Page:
G490 and G542 were two dogs enrolled on an experimental study evaluating the safety and efficacy of using a novel conditioning and immunosuppressive regimen for DLA-haploidentical HCT. Non-myeloablative conditioning was performed as previously described [9] followed by infusion of recombinant canine-granulocyte colony stimulating factor-derived peripheral blood stem cells (PBSC) on day 0. Post-transplant immunosuppression consisted of single-dose methotrexate of 100 mg/m2, prolonged CSP dosed at 30 mg/kg/day, and MMF dosed at 20 mg/kg/day through days +210 and +180 after transplant (including taper), respectively. G374 was enrolled on another study evaluating the efficacy of transplanting autologous CD34+ cells transduced with a gammaretroviral vector containing HOXB4 tagged with green fluorescent protein (GFP) into a lethally irradiated dog as previously published [8]. All dogs underwent DLA analysis using family studies to determine highly polymorphic MHC class I and class II by microsatellite markers [10,11], with DLA-DRB1 alleles determined by direct sequencing [12]. Both studies were approved by the Institutional Animal Care and Use Committee at FHCRC, which is accredited by the Association for Assessment and Accreditation of Laboratory Animal Care, International. Supportive care in the form of antibiotics, blood transfusions, and supplemental fluids were administered as needed. During a several-week period, all three dogs were receiving aggressive IV fluid support either due to post-transplant complications (G490 and G542) or progressive leukemia (G374). It was suspected that during this time, inadvertent contamination of a common IV fluid line with minute traces of peripheral blood accidentally transferred the HOXB4-containing leukemia cells from G374 to G490 and G542 (Fig. 1).

Figure 1
Timeline of events showing the course of transmission and expansion of HOXB4-overexpressing leukemia clones.

Post-transplant Evaluations

Cell subsets were verified with flow cytometry using canine monoclonal antibodies either directly conjugated to PE [CD34 (1H6, IgG1; BD Biosciences Pharmingen, San Diego, CA)], or biotinylated antibodies with streptavidin-PE [CD3 (CA17.6F9, IgG2b) [13], TCRαβ (CA15.9D5, IgG1) [14], CD21 (CA2.1D6, IgG1) [15], canine myeloid cells (DM5, IgG1) [16], and CD14 (TUK4, IgG2a; DAKO, Carpinteria, CA)]. CA17.6F9 was kindly provided by Dr. Peter Moore (School of Veterinary Medicine, University of California, Davis). Chimerism studies quantified the contributions of recipient, donor, and 3rd party cells in peripheral blood and other tissues using variable number tandem repeat (VNTR) analysis, and data was analyzed with ABI Prism 310 Genetic Analyzer and Gene Scan 3.1 Software (Applied Biosystems, Foster City, CA). Mixed leukocyte reactions (MLR) were performed as previously described [17] to determine the degree of host lymphocyte proliferation in response to self (negative control), donor, 3rd party unrelated donor, and concanavalin A (ConA) (latter two being positive controls). A natural killer (NK) cell functional assay was performed to determine the degree of cytotoxic killing post-transplant using canine thyroid adenocarcinoma (CTAC) as the target as previously described [18]. Percent specific lysis was expressed as: [(experimental CPM – spontaneous CPM) / maximum release CPM – spontaneous release CPM]] × 100, where CPM represents the mean of triplicate counts per minute. MLR and NK functional assays were used in G490 and G542 to evaluate immune reconstitution after HCT. Additionally, complete blood counts were followed regularly to ascertain white blood cell counts, in addition to subsets such as monocytes, in all three dogs. Evaluation of HOXB4 cell populations by clone tracking PCR and Southern blot was performed as previously described [8]. Bone marrow aspirate, biopsy, and tissue from organs were prepared for morphological examination. Glass slides were stained with Wright-Giemsa stain.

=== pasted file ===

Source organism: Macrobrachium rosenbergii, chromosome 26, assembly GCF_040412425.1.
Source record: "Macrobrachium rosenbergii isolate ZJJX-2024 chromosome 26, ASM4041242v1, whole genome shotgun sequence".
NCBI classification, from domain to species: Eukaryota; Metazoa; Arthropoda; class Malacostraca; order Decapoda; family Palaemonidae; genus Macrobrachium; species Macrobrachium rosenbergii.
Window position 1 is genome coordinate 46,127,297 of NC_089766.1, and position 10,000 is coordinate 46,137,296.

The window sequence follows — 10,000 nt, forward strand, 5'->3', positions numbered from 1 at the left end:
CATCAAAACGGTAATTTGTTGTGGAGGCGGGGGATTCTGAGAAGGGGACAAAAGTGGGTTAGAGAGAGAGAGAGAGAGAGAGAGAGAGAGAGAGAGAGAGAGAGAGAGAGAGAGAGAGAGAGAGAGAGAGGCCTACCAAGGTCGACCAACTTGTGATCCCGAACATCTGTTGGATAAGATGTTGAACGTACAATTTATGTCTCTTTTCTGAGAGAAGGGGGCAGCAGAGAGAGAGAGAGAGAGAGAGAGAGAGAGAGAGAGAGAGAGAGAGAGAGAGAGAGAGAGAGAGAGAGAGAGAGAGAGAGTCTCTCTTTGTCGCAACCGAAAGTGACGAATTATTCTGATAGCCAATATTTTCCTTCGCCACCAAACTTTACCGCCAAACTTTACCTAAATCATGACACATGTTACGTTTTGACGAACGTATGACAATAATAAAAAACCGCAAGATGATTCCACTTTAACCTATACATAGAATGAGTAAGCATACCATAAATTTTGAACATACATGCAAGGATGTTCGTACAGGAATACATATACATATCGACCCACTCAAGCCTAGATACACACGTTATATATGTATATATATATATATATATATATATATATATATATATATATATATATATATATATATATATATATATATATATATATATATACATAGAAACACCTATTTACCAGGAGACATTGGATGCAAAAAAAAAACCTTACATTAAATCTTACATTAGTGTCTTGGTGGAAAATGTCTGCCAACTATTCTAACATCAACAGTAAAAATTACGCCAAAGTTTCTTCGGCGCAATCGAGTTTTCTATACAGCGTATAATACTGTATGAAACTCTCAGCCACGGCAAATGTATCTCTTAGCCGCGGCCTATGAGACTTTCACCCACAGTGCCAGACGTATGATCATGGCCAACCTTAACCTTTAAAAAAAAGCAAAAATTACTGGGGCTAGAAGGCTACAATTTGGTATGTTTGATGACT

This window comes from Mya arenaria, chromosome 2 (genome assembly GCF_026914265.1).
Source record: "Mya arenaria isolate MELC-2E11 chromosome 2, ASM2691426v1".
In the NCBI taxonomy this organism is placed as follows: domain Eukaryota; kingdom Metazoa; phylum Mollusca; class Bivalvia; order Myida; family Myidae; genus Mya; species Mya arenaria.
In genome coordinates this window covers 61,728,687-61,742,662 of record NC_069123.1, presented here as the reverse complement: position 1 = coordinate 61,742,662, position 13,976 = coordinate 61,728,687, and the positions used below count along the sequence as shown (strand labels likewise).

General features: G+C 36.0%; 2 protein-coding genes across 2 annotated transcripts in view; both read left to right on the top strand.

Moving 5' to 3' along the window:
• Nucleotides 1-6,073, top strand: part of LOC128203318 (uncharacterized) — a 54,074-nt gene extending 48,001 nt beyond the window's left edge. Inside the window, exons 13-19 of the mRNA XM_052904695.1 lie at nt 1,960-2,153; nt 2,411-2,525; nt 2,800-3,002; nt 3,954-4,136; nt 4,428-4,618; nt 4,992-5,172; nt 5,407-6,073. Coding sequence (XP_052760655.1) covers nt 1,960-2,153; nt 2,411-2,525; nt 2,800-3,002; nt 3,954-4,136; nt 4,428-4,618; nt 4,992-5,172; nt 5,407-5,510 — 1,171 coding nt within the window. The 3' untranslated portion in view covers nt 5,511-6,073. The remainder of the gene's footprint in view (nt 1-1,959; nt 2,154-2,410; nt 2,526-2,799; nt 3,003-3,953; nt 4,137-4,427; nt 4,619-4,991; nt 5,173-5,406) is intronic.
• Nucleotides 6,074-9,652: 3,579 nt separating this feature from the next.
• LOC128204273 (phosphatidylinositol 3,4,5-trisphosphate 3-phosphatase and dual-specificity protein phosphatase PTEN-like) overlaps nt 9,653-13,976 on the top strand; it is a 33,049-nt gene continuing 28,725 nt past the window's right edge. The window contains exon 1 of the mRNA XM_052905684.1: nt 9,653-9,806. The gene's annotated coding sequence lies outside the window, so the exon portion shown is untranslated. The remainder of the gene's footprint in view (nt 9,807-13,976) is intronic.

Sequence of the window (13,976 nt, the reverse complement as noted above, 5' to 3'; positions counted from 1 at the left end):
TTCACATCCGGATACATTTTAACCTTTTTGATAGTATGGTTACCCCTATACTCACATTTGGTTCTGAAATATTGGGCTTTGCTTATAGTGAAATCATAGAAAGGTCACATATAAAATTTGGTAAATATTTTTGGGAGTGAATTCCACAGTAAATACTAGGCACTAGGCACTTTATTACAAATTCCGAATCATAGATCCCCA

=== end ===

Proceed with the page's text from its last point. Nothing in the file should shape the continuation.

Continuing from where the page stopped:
RESULTS

Transmission, engraftment, and expansion of HOXB4 leukemia in two immunosuppressed dogs

Approximately 6 weeks after presumed inoculation of trace amounts of blood containing HOXB4 leukemia cells (40−60% monocytosis), both G490 and G542 began showing emergence of proliferating leukemia in peripheral blood (Fig. 1). Specifically, the HOXB4 clone was first detectable by VNTR analysis in peripheral blood mononuclear cells (MNC) of G490 and G542 at 70 and 91 days after non-myeloablative, DLA-haploidentical HCT, respectively (Fig. 2). In G490's case, the HOXB4 clone rapidly grew and quickly overtook the stable mixed donor-host chimerism that developed after transplant, rapidly converting all of the peripheral blood MNC chimerism to that of G374's within a 10-day period. In the case of G542, the emergence of G374's MNC chimerism was of a slower kinetics, and over the course of 7 weeks, the HOXB4 clone expanded and completely overtook donor chimerism. In both dogs, flow cytometry studies of the blood demonstrated the presence of differentiated GFP+ cells of a myeloid origin, representing the GFP tag on the HOXB4 vector, and subsequent expansion of these cells in the dogs. Additionally, flow cytometry performed on marrow taken from G542 on the day of euthanasia showed that all CD34+ progenitors were marked with GFP (Fig. 3).

Figure 2